I hope Jon Scarr doesn’t regret his tattoo!
Check back in another 3 weeks!
The tech is solid so makes sense they’d want to shop it - but who needs it for gaming? Maybe Sony? Someone like Netflix who’s willing to go to court in a way Nvidia wasn’t with GFE? I could potentially see Epic or Valve dipping their toes in on a service like that if they want the headache that goes with it.
Stadia was, as far as I can recall, unique for Google in that it was obviously a loser the moment they announced the monetization and lineup. Usually there’s some reasonable debate to be had, but with Stadia not so much. They priced it like it needed to make a profit on day 1.
I assume this allows it to turn Pelotons into those dynamic biking adventure things a lot of indoor bikes have, so you can pretend you are biking in the mountains or w/e.
Is it mandatory for projects at Google to have the lamest names ever?
Awww, a final embrace for dying heroes before the end.
Sony owns the Gaikai tech already
Well you can stick a fork in Stadia finally I guess.
I think Microsoft are poised to be the leader for cloud stuff (if it catches on in a big way), but they need to sort out the basic streaming experience and make it more solid latency-wise. Everything else is there for them already.
Stadia had great core streaming tech, but Google fucked up literally everything else.
They also have a MOU already with Microsoft, regarding using Azure for cloud stuff.
Microsoft is the clear leader but they’re burning a truly astonishing amount of money to get there. Maybe that’ll pay off, maybe it won’t, either way consumers win so who cares?
Right, as far as I can tell there’s nothing going back to the servers in any timely fashion.
I’ve had some rides where the bike resistance settings got out of sync with the video stream. Sometimes it was unclear if the resistance settings were just wrong. At least once it was clearly just out of sync by about a minute; instructor says “let’s kick it up to 65 resistance!” and the bike (and resistance UI on screen) jump to that about a minute later, and so on.
But none of that has to do with latency or timing going back to the server. That’s just a separate problem of how the ride settings data and the video desynched at the outset.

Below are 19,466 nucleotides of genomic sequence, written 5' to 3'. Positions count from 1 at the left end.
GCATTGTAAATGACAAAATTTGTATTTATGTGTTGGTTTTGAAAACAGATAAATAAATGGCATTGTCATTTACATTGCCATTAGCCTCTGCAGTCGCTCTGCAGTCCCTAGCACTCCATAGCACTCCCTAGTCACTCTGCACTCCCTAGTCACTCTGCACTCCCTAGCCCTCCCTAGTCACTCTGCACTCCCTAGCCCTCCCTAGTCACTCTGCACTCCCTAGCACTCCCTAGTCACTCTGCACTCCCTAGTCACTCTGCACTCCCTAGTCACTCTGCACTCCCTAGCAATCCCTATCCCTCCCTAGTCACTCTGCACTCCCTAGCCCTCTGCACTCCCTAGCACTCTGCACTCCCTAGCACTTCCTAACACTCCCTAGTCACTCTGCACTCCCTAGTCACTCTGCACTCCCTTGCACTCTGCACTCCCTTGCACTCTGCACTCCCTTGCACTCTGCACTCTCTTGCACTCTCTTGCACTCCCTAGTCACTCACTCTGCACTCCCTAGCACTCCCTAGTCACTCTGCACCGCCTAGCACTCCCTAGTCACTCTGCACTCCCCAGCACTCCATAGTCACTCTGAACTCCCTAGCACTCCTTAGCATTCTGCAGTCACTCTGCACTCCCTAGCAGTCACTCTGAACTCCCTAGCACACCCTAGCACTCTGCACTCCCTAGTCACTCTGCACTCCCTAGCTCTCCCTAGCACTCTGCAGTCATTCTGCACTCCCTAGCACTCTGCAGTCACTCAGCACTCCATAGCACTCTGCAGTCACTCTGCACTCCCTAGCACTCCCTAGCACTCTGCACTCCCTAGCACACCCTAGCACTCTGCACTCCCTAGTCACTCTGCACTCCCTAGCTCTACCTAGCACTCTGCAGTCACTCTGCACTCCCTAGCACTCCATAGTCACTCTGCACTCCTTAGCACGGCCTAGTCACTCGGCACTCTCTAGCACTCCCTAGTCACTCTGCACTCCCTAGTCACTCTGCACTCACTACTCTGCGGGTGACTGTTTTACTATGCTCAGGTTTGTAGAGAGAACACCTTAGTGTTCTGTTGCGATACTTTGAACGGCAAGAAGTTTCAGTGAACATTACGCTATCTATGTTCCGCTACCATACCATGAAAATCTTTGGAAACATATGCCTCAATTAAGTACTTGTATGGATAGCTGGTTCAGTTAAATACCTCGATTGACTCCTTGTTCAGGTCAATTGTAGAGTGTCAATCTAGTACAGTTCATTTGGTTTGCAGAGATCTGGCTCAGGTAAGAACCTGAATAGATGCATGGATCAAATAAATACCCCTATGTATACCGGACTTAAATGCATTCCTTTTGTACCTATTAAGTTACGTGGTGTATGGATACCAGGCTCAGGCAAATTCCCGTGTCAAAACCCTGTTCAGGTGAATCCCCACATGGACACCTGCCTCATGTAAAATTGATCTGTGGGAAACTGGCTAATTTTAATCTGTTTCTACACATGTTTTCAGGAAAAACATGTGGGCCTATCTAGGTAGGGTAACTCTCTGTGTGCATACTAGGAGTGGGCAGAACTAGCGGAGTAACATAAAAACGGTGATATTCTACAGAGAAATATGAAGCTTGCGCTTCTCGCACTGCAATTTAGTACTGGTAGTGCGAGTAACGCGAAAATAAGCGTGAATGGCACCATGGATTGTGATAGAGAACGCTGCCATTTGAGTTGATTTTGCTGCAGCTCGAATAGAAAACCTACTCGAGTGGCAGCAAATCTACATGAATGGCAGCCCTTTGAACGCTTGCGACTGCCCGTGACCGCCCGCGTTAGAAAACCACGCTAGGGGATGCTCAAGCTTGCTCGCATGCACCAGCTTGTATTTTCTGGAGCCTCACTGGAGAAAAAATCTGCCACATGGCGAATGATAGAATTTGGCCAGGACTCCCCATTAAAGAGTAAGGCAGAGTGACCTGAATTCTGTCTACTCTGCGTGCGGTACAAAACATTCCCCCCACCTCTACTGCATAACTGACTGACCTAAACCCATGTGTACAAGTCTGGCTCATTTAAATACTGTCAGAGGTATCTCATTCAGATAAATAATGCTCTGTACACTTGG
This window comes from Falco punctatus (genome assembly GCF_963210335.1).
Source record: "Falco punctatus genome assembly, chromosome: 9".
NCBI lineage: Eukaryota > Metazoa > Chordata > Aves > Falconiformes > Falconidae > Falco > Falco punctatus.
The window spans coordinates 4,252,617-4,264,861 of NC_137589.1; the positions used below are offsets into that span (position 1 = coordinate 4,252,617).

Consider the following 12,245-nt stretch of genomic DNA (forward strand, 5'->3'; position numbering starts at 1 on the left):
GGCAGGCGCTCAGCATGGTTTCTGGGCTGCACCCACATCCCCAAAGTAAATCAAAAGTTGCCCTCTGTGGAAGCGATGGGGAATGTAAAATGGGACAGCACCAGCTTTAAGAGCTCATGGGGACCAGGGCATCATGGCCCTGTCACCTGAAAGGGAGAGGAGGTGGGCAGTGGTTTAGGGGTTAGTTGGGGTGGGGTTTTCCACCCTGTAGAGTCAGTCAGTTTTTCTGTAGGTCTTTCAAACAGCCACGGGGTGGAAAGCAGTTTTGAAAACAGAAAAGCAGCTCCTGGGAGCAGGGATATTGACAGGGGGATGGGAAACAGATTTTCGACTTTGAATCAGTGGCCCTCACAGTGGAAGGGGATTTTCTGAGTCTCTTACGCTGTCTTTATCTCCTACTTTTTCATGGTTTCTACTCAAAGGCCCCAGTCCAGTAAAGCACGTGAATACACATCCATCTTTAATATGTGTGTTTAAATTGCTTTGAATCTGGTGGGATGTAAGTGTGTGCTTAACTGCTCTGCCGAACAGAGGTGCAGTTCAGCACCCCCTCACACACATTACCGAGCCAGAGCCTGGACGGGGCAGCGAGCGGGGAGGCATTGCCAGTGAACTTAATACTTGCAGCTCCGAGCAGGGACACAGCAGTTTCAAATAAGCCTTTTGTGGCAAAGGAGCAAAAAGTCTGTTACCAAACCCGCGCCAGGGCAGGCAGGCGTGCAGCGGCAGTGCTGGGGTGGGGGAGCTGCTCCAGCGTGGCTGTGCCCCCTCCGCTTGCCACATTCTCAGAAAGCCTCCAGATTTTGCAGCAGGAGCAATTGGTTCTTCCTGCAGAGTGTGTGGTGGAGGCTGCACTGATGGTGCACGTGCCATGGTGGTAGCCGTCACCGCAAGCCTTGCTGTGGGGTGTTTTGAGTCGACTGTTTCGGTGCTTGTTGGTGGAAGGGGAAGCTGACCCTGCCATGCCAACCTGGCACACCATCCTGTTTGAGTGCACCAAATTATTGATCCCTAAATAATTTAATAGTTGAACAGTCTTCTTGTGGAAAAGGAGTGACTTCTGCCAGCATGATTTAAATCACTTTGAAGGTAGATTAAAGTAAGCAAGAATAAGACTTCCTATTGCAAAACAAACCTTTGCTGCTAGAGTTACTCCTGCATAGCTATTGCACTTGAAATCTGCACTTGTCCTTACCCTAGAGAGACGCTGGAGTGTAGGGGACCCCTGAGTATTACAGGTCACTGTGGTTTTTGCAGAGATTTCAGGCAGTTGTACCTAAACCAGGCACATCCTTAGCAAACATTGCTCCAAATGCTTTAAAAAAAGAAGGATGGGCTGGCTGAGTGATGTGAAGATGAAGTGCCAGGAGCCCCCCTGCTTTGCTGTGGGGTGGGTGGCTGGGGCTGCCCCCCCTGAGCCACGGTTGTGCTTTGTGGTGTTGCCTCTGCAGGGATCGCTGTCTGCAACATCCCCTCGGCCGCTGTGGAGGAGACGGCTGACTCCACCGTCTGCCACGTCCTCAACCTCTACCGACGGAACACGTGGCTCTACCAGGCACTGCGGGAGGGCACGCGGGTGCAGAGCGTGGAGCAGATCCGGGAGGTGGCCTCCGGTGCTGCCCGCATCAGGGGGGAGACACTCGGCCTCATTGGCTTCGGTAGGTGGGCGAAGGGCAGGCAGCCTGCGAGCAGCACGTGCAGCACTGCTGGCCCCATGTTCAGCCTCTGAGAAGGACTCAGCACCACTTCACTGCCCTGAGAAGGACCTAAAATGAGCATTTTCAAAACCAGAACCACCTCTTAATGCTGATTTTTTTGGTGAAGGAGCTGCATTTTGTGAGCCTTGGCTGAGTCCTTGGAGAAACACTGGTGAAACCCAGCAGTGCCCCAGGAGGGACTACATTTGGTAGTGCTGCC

Google now behaves the way Microsoft used to behave.
I wonder if I should get on with playing Borderlands 3 with more urgency, if it’s in danger of being gone one of these days? I’m guessing they’ll still support existing games for a while.
Maybe a Google engineer will see a new career opportunity to pad his move up the corporate ladder and launch a “new NEW” Google product called “Google We Won’t Trash Stadia Games You Rented From Us” and then sunset it to the Google Graveyard 6 months later when it doesn’t rake in the money for Google.
This is the most thorough dismantling of a technology I have ever read. I feel bad for Google after reading it.
I worked in cloud computing. Gaming is one of the toughest kinds of apps to support, and doing it right is prohibitively expensive.
Here are some assumptions made by PC game developers that aren’t necessarily true when the game is running in your cloud solution:
- The user has a keyboard
- The user has a mouse
- The user’s devices are physically connected to the machine
- I can write to anywhere on the disk, and it will persist between sessions
- I can update my app on launch, and the update will persist between sessions
- The user’s hardware won’t change drastically between sessions
- The hard drive is physically connected to the machine, and I don’t need to expect network latency when reading the disk
- I can use 100% of the GPU
- Users of my multiplayer are going to have different IP addresses
- My anti-cheat service is only going to run on consumer PCs
Basically, to make this work you need to:
- Refactor the games to even work in the cloud. You have to pay the original team heavily, or spin up a porting developer, who will take twice as long and still be expensive. You pay extra for every update or DLC, which you get after everybody else.
- Have a dedicated gaming machine for every user. Incredibly expensive since you can’t divide these up into multiple virtual machines, and in off hours you’ve got overpowered machines that are just sitting idle.
Even if you do all that it doesn’t solve the “last 20 feet” issue. You can spare no expense getting a high fidelity image to the customer with low latency, but if they don’t have a perfect Wi-Fi setup you’re dead in the water. Your customer with high speed internet may be bouncing between two devices in a mesh, or may have unpredictable throttling by their provider. These aren’t problems for using productivity apps like Blender, but are fatal for gaming.
I’d guess Google underestimated these challenges or figured they’d build clever solutions once it got popular.
Hitman 3 was a practical case where I realised that Stadia isn’t actually PC when they listed out the supported platforms and savefile importing - most of the dev things @DoubleG mentioned Stadia put on the developer side, which meant that for devs it was basically considered a completely separate platform to support. If you consider Stadia not as PC but another platform…there are a lot of other platforms to support first. Aren’t Xboxes also basically PCs with a couple custom APIs?
I think the smart move would be to use the Stadia tech to do Android on PC - they’d get subs from most of the mobile game streamers I bet, and while it’s old PC gaming hardware it’s still overpowered hardware for Android. And this would hilariously allow for Android on Stadia on Android phone “Androidception”.